Bloomberg has traditionally used different recruitment processes for different departments. Candidates in previous years have typically experienced a 30-minute telephone interview or a video interview, before being invited to the offices for a face-to-face interview. This could be either a panel interview or an assessment centre. The company deals with financial data and current affairs, so you may be asked your opinion on, or understanding of, the news on the day.
Bloomberg graduate interview preparation
Bloomberg’s graduate website contains a wealth of information about each role in the business. For each job, the firm outlines who can thrive in the role, what you’ll learn and what you might go on to do. As you research, note down points that will help with your application. Essential information that you can look for pre-interview includes:
- the financial products that Bloomberg offers
- the various magazines, broadcast products and online news services that Bloomberg runs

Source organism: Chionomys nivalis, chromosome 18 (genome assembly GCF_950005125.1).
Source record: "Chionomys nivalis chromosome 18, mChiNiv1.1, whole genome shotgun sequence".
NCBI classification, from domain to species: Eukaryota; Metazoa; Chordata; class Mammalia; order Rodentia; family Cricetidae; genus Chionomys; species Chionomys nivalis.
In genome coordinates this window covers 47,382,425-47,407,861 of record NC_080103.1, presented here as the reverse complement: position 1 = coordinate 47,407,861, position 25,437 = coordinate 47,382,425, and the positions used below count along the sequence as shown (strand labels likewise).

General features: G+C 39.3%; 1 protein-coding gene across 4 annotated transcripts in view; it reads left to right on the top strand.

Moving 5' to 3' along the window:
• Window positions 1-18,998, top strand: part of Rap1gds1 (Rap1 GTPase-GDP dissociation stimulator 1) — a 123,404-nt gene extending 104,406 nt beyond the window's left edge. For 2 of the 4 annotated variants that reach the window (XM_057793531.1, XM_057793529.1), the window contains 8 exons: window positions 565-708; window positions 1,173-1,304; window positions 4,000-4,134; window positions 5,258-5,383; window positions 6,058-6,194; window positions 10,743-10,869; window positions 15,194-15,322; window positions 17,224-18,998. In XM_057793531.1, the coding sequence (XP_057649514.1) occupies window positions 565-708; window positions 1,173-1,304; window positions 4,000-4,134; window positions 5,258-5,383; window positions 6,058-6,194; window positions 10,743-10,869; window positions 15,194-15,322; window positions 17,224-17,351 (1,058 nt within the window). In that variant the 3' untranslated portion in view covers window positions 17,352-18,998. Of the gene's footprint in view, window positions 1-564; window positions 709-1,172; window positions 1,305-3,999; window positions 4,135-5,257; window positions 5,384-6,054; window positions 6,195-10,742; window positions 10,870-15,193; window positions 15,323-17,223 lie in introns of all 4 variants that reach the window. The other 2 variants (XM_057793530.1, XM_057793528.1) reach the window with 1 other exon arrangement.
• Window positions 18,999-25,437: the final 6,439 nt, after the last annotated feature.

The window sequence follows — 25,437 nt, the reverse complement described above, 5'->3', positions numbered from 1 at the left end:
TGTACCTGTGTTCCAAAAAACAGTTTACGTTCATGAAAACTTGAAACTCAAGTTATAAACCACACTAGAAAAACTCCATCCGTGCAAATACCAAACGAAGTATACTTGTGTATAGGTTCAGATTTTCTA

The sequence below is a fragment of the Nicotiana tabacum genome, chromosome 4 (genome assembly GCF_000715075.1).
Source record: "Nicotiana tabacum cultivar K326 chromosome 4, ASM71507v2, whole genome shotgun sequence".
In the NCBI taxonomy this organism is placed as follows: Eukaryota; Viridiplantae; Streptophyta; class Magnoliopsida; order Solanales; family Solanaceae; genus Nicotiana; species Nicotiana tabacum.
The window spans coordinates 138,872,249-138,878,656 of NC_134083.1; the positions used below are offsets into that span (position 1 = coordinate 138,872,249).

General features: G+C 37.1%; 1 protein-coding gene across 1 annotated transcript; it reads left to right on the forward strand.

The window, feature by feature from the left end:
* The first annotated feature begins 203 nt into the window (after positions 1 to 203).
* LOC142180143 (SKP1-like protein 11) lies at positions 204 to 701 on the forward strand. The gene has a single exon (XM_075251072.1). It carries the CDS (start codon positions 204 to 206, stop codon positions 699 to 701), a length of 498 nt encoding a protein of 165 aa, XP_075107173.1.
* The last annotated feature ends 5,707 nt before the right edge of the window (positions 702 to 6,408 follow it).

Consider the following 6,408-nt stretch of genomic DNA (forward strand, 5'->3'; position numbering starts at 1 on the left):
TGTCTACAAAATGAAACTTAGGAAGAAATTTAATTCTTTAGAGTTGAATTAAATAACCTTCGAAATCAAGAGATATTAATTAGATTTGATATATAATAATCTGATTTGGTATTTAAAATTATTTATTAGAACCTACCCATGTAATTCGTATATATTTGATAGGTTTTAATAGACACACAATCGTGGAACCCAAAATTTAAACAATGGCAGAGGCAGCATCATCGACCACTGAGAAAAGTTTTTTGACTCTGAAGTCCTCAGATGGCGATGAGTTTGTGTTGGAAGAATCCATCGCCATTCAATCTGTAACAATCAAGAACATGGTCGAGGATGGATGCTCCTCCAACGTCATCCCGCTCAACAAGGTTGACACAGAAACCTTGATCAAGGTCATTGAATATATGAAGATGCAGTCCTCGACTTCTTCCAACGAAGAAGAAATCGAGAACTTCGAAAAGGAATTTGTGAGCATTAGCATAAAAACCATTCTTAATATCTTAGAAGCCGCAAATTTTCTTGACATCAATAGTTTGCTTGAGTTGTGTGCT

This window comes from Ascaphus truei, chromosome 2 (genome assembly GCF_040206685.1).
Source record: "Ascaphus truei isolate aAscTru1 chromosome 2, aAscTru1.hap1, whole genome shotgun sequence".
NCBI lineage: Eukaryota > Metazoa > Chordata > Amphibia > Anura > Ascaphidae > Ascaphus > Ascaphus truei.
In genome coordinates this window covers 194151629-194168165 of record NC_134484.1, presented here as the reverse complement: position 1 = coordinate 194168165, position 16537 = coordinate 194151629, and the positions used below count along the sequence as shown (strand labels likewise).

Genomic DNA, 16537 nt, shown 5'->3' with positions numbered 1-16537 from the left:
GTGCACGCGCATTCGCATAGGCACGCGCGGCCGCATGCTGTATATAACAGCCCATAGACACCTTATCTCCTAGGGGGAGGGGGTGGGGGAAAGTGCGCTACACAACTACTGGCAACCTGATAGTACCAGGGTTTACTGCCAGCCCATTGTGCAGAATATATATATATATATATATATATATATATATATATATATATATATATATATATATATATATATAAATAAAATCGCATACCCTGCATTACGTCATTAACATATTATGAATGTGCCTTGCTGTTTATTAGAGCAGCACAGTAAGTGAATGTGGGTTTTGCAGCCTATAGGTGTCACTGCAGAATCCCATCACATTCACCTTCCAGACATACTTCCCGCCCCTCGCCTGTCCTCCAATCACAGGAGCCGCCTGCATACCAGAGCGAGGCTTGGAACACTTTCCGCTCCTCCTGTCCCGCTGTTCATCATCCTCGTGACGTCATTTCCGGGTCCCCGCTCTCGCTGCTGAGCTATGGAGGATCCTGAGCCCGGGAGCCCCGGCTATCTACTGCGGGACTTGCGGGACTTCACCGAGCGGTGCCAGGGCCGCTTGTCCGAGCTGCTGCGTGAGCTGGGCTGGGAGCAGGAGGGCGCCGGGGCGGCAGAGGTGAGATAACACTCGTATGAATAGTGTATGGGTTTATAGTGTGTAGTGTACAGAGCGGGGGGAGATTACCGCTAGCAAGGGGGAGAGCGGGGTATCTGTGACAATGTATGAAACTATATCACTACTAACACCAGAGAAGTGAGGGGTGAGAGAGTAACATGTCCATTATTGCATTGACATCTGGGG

- the countries that Bloomberg operates in and the potential markets
- the company’s major clients
- its career progression pathways
- significant points of office culture.
For example, the site describes Bloomberg’s financial products (which include the famous Terminal) as ‘core’. Bloomberg is telling you flat out where the money comes from and what one of the most important parts of its business is. You could use this to your advantage when planning interview answers. It’s also worth researching how the finance, news and media aspects of the business work together.
Make sure you know who Bloomberg’s main competitors are. Remember it’s primarily a financial data company, unlike many financial services companies. Look into other financial data providers, such as Thomson Reuters and Dow Jones, and try to determine how their work, products and office culture differ from that of Bloomberg. Remember that Bloomberg will be competing with major news outlets, publishers and broadcasters in its activities too.
Answering the interview question ‘Why do you want to work for Bloomberg?’
You will almost certainly be asked this question during a first and face-to-face interview. Bloomberg wants to be thought of as unique and special – and what employer doesn’t? To impress, you need to combine what you know about the company with your own skills and experience. Ask yourself the following questions when thinking about a response: